Get 10% off these items using code ERNEST10 online at wynnchester.com

Gift guide: gently rugged carry goods

We are proud to introduce one of our sponsors Rural Kind: makers of simple, functional and gently rugged waxed canvas and leather carry goods for everyday adventuring, handcrafted in the hills of Wales

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Key Carry
A sturdy and dependable strap for carrying your keys, with a brass stud fastening for attaching to a belt or bag. Handmade with oak bark tanned leather and solid brass hardware. £28

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Roll-top Rucksack
Rugged enough for the hills, handsome enough for the city. This refined roll-top design is made with heavyweight waxed canvas and Devon leather. £250


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Glasses Case
Be kind to your eyewear with this strong, refined and protective glasses case. Made by hand in our rural workshop from rich and characterful oak bark tanned leather. £89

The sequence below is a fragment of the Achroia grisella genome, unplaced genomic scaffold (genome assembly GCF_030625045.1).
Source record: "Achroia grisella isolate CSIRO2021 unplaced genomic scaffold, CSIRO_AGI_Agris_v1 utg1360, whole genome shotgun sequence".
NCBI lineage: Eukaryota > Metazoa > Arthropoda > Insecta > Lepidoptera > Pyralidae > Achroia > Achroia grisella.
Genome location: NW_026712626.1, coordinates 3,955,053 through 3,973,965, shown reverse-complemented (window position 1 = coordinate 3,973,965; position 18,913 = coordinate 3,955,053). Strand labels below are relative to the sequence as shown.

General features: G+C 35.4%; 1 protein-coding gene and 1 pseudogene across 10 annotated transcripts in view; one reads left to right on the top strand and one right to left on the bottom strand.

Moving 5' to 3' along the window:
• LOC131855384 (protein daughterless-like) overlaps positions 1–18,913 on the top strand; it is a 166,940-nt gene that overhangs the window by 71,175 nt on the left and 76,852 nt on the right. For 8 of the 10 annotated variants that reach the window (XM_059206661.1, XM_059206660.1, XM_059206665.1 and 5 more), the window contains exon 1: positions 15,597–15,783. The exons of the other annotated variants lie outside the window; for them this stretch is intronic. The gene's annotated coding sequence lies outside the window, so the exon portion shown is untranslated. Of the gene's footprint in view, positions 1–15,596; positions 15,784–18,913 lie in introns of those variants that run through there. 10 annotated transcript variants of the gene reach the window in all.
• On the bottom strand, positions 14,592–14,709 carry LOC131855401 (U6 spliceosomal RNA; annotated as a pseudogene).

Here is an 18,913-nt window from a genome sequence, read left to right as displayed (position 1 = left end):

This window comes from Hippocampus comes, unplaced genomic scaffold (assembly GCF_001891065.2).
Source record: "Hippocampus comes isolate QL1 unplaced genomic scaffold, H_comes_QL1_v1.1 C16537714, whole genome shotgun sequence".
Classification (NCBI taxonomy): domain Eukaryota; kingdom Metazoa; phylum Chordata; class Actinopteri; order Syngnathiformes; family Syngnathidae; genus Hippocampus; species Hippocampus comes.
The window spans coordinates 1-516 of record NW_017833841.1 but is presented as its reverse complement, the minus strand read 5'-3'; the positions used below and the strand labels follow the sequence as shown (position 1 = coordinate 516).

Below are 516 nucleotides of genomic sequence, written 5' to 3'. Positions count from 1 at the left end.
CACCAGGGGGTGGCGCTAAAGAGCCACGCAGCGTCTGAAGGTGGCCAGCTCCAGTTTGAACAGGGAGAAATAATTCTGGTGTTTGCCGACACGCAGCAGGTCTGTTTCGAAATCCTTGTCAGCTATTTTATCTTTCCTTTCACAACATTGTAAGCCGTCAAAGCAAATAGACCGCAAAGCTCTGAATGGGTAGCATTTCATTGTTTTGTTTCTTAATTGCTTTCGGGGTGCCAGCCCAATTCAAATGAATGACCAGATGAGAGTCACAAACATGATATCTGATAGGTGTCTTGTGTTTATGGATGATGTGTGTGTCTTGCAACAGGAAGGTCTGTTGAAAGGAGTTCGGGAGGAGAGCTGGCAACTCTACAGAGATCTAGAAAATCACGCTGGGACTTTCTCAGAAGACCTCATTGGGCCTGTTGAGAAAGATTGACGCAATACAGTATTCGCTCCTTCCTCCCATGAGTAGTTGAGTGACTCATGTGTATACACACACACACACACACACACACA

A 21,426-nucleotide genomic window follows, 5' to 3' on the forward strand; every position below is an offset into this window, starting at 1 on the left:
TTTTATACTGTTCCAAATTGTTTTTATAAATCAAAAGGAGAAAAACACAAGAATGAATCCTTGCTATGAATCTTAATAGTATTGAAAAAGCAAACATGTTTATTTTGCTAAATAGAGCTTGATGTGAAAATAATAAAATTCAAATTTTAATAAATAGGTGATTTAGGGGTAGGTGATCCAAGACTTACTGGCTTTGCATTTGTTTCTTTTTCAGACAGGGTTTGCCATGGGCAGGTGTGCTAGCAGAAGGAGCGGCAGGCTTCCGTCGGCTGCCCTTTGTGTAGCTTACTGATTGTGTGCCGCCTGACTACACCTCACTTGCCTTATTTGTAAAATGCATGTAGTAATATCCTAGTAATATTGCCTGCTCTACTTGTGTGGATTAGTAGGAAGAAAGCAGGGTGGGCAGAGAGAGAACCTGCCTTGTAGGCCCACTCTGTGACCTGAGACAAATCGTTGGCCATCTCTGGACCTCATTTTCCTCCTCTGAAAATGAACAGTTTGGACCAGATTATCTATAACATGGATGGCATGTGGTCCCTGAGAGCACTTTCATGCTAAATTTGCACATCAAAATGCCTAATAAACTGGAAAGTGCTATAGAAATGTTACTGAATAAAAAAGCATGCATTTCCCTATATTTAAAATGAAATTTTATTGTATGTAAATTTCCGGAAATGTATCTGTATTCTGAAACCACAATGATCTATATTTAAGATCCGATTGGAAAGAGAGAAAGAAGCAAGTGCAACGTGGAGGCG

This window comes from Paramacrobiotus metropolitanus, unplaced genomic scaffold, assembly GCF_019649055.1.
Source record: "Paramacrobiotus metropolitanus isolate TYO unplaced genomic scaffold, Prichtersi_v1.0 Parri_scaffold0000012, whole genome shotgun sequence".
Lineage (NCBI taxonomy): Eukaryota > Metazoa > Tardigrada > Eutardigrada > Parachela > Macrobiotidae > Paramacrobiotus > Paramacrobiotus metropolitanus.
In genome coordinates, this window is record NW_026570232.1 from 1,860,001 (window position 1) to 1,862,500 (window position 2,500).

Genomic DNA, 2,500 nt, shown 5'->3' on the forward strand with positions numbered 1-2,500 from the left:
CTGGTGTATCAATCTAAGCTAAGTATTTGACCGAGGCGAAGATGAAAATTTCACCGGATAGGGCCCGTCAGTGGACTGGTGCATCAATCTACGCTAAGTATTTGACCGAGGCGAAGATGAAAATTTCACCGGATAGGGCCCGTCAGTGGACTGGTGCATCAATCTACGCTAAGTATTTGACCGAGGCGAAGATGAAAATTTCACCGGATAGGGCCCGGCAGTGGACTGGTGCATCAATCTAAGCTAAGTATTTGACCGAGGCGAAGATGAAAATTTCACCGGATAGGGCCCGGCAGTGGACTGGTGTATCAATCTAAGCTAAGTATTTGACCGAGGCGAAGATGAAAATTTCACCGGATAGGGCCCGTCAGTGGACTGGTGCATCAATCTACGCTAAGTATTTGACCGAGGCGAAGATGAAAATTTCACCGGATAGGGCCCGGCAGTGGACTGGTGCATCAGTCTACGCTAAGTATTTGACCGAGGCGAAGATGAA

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Utility Bag
For everyday adventures, carrying tools, loading with books or filling with fresh groceries. Strong, durable and handcrafted from waxed canvas and oak bark tanned leather. £190


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Card Wallet
A simple and functional two pocket wallet for carrying a few cards and some notes. Crafted from oak bark tanned leather and hand-stitched with a waxed linen thread. £36

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Musette
For city strolls, gentle rides and everyday rambles. This waxed canvas and leather cross-body bag is our gently rugged take on the classic cyclist’s musette. £129

To find out more about Rural Kind, visit our Directory

A glossary of seafaring terms

From "knucker" to "knockarse", historian Chris Hare is your guide to fisherman's words past and present

Illustration: Joe McLaren

Illustration: Joe McLaren

bexhill bunny (noun)

A term used on-board instead of saying ‘rabbits’, which was considered unlucky. Prolonged periods of bad weather meant that fishermen were forced to stay on shore and hunt for rabbits.